Neurology Central

Errors in the scoring and reporting of cognitive screening instruments administered in primary care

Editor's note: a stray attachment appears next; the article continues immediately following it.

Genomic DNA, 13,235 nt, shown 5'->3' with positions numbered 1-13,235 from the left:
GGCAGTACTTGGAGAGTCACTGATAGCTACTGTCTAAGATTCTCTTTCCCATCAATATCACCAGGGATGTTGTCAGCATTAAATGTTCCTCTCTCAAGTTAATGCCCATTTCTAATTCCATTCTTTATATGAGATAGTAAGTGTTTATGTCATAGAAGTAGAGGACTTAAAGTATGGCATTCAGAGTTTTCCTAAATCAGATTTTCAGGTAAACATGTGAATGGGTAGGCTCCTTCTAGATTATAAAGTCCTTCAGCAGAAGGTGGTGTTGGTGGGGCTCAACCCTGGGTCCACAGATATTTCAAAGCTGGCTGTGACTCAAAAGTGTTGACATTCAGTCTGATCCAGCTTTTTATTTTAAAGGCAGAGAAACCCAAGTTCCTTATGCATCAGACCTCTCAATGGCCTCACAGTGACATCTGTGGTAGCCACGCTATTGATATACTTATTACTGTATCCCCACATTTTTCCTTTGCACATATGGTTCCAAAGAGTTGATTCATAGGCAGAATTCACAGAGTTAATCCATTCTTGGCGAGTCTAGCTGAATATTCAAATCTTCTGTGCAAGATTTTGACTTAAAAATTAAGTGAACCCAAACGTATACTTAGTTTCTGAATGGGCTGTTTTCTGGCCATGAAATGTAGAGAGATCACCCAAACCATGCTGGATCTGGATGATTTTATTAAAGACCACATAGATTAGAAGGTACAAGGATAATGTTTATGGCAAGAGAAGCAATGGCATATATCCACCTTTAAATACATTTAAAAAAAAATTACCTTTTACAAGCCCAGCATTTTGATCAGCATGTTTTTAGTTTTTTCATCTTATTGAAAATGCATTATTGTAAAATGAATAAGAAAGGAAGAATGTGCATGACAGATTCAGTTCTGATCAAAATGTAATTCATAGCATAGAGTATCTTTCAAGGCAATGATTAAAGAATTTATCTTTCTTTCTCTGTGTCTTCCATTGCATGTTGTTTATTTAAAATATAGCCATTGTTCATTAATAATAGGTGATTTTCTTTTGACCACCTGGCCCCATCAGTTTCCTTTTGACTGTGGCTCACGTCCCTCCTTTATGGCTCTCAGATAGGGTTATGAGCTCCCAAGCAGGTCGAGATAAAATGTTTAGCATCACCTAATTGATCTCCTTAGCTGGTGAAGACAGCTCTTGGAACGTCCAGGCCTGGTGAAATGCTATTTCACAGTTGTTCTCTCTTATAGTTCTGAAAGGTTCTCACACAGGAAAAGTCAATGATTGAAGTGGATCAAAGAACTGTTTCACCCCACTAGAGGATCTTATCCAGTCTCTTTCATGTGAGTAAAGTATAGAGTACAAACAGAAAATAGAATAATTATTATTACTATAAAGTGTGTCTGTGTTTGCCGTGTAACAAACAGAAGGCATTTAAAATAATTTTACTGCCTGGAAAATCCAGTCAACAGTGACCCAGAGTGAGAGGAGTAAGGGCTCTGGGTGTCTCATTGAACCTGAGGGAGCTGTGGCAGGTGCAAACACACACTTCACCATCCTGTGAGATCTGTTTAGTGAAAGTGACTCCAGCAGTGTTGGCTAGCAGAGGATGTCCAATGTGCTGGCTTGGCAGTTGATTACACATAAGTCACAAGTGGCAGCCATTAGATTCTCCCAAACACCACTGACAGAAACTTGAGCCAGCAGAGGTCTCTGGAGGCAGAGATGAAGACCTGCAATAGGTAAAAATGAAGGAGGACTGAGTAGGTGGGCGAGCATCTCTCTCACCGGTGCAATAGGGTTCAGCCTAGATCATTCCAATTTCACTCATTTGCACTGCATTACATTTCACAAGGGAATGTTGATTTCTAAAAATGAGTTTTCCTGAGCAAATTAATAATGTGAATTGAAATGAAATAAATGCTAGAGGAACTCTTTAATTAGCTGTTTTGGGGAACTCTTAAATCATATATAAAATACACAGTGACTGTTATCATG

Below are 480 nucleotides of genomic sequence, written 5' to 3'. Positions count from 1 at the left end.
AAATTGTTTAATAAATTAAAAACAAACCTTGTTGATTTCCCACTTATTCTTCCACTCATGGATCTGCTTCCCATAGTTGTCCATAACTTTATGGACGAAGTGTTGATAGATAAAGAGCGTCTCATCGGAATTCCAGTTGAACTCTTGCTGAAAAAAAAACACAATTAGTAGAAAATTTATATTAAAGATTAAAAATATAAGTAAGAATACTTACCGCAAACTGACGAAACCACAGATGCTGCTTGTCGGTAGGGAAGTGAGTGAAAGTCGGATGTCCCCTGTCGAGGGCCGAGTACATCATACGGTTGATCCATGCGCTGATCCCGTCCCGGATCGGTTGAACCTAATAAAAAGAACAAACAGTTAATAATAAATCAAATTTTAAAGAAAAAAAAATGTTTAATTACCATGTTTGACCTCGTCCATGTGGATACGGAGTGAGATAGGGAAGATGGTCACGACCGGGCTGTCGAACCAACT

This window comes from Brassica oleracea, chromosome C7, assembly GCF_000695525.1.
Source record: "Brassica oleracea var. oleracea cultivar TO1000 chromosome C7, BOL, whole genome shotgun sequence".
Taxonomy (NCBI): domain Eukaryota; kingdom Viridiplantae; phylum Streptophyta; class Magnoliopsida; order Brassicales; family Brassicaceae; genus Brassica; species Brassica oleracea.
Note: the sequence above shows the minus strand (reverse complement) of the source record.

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Aim: To measure the frequency of scoring and reporting errors in cognitive screening instruments administered in the primary care setting in consecutive referrals to a dedicated secondary care memory clinic. Methods: Using a simple ad hoc classification, referral letters from primary care mentioning cognitive screening instrument use were classified as: unequivocal, incorrect/ambiguous or incomplete. Results: Overall, reported test scores were either ambiguous/incorrect or incomplete in 23% of cases, with higher individual frequencies for two screening instruments recommended for use in primary care, the Six-item Cognitive Impairment Test (26%) and the General Practitioner Assessment of Cognition (32%). Conclusion: Errors are not infrequent in the scoring and reporting of cognitive screening instruments administered in primary care. More training in their correct use and scoring is required.
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